Tuesday, February 19, 2019

Books that motivate "backwards"


Terry here:

We were asked about a book we did not enjoy, but motivated us in our own writing.


I can’t think of a specific book, but I do know I’ve started reading too many books that I discarded after  10, 20, 30, or even 50 pages, not because the subject didn’t interest me, the plot wasn’t moving forward, or the writing was mediocre….none of those things. The single biggest reason was that the characters didn’t grab me. I just put one aside that had two alternating characters, and was a well-regarded book when it came out a few years ago. But about halfway through the book, I realized that I was reluctant to pick it up. Why? Because the character who was “on stage” in that part of the book simply didn’t move me. I didn’t care what her motivations were for her choices, I was not interested In her (supposedly) naughty past, nor did I care what happened to her. DNF.

As a contrast, I recently read The Witch Elm. I didn’t much care for it. I thought the plot veered too far into the unbelievable and some of the characters didn’t ring true. But I read the whole thing? Why? Because the main character was fascinating. He was unlikeable and  self-centered, but he was a complete human being, with struggles and triumphs, and the occasional moment of realizing that he was missing something in his relationships with other people.. He was worth reading about. However, I don’t think it motivated me for my own writing. Maybe I’ll find out at some point that it will, but not now.

More often, what motivates me to write with renewed vigor and well-written books that I really enjoyed. I don’t know how I missed reading Robert Galbraith (J.K. Rowlings) for so long. I’ve had The Cuckoo’s Calling ever since it came out. I recently read it, and every time I spent an hour reading, I would think about some particular passage that grabbed me and think, “How did she do that?” I read the first paragraph several times as a perfect example of drawing in the reader, and it made me go back and peel away a few words in the beginning of my WIP.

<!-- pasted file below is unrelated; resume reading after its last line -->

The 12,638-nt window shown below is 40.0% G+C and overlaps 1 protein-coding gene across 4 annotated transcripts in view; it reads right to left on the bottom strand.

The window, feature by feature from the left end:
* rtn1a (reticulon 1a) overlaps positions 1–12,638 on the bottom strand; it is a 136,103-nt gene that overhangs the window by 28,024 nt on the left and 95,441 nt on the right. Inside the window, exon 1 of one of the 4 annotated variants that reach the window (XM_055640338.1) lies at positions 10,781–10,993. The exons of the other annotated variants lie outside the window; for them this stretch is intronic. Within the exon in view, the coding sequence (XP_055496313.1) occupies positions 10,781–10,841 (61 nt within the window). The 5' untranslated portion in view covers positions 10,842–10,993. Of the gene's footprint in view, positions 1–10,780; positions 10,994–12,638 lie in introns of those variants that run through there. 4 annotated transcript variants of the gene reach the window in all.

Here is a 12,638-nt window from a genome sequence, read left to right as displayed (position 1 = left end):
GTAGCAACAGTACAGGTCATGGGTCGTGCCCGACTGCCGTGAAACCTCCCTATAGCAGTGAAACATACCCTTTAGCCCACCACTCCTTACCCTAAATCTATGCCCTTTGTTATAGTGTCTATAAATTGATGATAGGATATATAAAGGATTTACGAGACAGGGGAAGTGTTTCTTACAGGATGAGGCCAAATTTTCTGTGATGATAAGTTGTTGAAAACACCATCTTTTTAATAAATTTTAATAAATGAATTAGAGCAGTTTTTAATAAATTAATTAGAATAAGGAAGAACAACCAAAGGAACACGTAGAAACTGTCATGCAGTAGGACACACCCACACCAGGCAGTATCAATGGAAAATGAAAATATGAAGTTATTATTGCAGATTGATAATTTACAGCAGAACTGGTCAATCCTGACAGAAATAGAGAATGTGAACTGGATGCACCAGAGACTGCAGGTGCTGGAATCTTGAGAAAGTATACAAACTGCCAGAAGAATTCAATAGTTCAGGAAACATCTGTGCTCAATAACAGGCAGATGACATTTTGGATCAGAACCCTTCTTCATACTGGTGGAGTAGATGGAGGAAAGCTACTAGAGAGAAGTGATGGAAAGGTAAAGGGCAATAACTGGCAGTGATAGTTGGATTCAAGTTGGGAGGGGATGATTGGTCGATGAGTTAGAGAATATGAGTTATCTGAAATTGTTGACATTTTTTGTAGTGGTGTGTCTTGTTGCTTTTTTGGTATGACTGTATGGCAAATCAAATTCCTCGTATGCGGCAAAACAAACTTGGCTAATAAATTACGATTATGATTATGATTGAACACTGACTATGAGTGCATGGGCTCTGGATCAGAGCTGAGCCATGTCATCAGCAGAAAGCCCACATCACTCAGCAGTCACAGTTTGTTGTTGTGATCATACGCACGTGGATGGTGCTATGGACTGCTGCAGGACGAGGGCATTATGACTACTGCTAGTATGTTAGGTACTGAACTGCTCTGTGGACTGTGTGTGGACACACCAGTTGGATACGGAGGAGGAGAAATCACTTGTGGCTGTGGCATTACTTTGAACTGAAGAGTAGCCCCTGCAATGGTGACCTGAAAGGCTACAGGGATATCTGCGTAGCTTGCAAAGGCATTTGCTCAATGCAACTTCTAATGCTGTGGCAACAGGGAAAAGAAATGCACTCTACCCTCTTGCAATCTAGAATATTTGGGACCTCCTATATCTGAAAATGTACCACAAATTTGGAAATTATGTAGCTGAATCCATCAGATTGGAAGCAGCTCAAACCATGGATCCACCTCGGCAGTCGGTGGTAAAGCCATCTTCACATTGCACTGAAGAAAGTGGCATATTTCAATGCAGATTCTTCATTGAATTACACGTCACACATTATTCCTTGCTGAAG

There are writers that I know intellectually are great, but that simply don’t grab. me. I read widely and deeply. I read many subgenres in the crime fiction genre. I can enjoy a well-written cozy as well as a well-written thriller.  Yet there are popular writers I simply cannot get in tune with, no matter how many people rave about their writing. I think it’s a matter of the rhythm of their prose, more than the content. I have to honestly say I don’t think I learn anything from them.




8 comments:

SIMONA PREMOLI EX MARINA-BERLUSCONI-S LESBIAN-LOVER said...
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SIMONA PREMOLI EX MARINA-BERLUSCONI-S LESBIAN-LOVER said...
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SIMONA PREMOLI EX MARINA-BERLUSCONI-S LESBIAN-LOVER said...
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SIMONA PREMOLI EX MARINA-BERLUSCONI-S LESBIAN-LOVER said...
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SIMONA PREMOLI EX MARINA-BERLUSCONI-S LESBIAN-LOVER said...
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SIMONA PREMOLI EX MARINA-BERLUSCONI-S LESBIAN-LOVER said...
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SIMONA PREMOLI EX MARINA-BERLUSCONI-S LESBIAN-LOVER said...
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Susan C Shea said...

Just for the record, Terry wasn't removing comments that challenged her, but a raft of long, identical posts that had nothing to do with her observations!